Rashes are not only an eyesore; they can cause a host of other issues, including pain, itching, swelling, and even fever. Rashes are the result of an inflammation that causes changes in the way the skin looks and feels. They can range from mild to infectious, and a doctor should evaluate rashes if they last for more than a few days. At the Rendon Center, we diagnose and treat a wide range of rashes.
Contact dermatitis is the result of contact with a chemical or substance to which the patient is highly allergic. The rash tends to ooze and only affects parts of the skin that have come in direct contact with the irritating substance. Contact dermatitis tends to be very itchy. Common examples are poison ivy and oak, certain soaps, cosmetics, jewelry, perfumes, and colognes.
Treatment generally consists of managing the redness and swelling. Applying over the counter creams that contain hydrocortisone and wet dressing can help relieve the itching. In some cases, Dr. Rendon may prescribe higher strength creams or oral medications such as antihistamines to relieve the itching. It can take anywhere from two to four weeks for your rash to clear up.
Psoriasis is a chronic skin disease that produces inflamed red papules that cause large patches of thickened, scaling skin. Some people experience only mild patches, while others experience their entire body covered in red, scaly skin.
Psoriasis is not curable but can go through long periods of remission. People are generally diagnosed with it in their early adult years. Psoriasis has been linked to diabetes and heart disease. There is currently no known cause; it seems to be a combination of genetic predisposition and environmental factors.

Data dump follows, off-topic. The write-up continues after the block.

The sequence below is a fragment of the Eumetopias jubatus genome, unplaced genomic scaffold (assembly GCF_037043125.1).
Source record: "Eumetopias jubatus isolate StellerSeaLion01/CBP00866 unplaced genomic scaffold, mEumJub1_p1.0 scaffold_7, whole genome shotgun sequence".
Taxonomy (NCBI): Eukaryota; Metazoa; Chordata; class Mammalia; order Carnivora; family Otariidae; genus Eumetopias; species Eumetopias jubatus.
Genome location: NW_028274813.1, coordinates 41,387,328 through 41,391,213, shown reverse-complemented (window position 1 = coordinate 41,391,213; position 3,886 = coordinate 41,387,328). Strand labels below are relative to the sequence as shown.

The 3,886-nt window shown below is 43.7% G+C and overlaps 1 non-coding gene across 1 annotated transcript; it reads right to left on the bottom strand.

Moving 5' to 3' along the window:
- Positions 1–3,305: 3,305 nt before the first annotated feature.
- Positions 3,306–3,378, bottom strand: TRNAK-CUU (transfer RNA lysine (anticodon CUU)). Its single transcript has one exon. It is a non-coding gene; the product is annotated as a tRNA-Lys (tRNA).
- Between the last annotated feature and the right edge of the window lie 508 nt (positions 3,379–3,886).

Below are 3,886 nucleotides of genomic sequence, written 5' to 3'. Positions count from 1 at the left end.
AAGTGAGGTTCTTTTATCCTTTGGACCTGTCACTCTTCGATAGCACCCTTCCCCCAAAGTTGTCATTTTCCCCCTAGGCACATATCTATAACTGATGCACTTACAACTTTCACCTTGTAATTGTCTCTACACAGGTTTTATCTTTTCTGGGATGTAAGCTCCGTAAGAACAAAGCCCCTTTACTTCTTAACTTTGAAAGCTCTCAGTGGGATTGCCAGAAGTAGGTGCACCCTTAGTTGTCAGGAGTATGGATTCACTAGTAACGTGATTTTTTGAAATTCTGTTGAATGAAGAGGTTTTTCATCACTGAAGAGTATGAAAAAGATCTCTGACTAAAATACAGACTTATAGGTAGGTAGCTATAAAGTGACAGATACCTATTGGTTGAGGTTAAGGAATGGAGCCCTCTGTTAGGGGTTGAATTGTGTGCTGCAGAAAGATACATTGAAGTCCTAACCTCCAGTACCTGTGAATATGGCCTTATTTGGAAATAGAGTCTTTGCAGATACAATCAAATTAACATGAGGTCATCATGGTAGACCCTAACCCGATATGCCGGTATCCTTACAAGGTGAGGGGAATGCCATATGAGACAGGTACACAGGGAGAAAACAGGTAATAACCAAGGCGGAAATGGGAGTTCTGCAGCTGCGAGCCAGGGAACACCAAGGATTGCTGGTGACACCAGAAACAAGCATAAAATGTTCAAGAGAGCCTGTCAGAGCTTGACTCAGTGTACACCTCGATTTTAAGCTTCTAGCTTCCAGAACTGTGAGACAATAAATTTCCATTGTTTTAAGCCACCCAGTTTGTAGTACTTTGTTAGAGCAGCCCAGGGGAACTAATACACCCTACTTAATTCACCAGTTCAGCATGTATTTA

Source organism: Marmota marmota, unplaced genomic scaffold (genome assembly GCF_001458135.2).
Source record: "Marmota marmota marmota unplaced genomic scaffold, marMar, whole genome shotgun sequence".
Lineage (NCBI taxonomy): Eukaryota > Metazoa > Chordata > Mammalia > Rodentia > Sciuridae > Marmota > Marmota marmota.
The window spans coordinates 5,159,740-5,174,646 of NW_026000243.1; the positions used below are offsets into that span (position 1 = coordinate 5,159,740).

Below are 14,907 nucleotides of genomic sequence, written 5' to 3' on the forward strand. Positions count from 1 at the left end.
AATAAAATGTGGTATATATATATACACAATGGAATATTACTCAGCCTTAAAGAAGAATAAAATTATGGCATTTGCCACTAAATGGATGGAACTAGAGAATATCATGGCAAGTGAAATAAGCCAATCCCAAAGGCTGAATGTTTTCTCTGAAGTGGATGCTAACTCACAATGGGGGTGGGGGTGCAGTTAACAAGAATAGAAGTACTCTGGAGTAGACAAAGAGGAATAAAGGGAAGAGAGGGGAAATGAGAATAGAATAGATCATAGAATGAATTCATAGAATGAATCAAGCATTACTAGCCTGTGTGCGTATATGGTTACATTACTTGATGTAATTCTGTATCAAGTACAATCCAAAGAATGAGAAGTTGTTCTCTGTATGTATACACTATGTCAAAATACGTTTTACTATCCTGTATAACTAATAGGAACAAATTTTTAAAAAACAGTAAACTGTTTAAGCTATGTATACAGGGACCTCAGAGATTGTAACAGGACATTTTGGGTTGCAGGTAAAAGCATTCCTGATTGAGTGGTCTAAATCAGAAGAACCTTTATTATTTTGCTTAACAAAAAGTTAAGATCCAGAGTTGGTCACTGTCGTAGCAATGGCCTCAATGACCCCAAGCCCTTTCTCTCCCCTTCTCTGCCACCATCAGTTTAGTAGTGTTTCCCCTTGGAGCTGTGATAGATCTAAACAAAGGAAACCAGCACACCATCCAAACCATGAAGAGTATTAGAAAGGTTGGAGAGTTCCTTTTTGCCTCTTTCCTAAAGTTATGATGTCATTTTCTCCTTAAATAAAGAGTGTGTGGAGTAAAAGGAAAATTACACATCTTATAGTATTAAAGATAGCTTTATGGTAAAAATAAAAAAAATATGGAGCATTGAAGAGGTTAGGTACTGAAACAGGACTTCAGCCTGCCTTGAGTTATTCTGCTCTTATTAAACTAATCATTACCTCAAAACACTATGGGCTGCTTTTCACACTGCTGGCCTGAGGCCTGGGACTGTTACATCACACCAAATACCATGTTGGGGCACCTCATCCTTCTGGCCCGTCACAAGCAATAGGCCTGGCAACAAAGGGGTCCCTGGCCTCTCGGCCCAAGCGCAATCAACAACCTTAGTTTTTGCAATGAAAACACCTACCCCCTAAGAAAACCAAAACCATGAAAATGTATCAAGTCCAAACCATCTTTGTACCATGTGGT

Treatment depends largely on the severity of the disease. Mild cases can often be managed with a combination of ointments, sprays, and steroid shots. More severe instances can require ultraviolet light treatment or total body treatments such as pills or injections.
Lichen Planus leaves patients with shiny, flat bumps usually found on the inside of the wrists, and ankles, legs, back, or neck. It can also cause hair loss when it occurs on the scalp. It is not contagious but can be a result of medications used to treat high blood pressures, heart disease, and arthritis.
Dr. Rendon can diagnose lichen planus with a visual skin examination and, in some cases, a skin biopsy. Treatment includes managing the symptoms through antihistamines and medicated creams. Steroid injections and prednisone may be necessary in severe cases.
To learn more about the various rashes treated at the Rendon Center, call our office today to set up an appointment.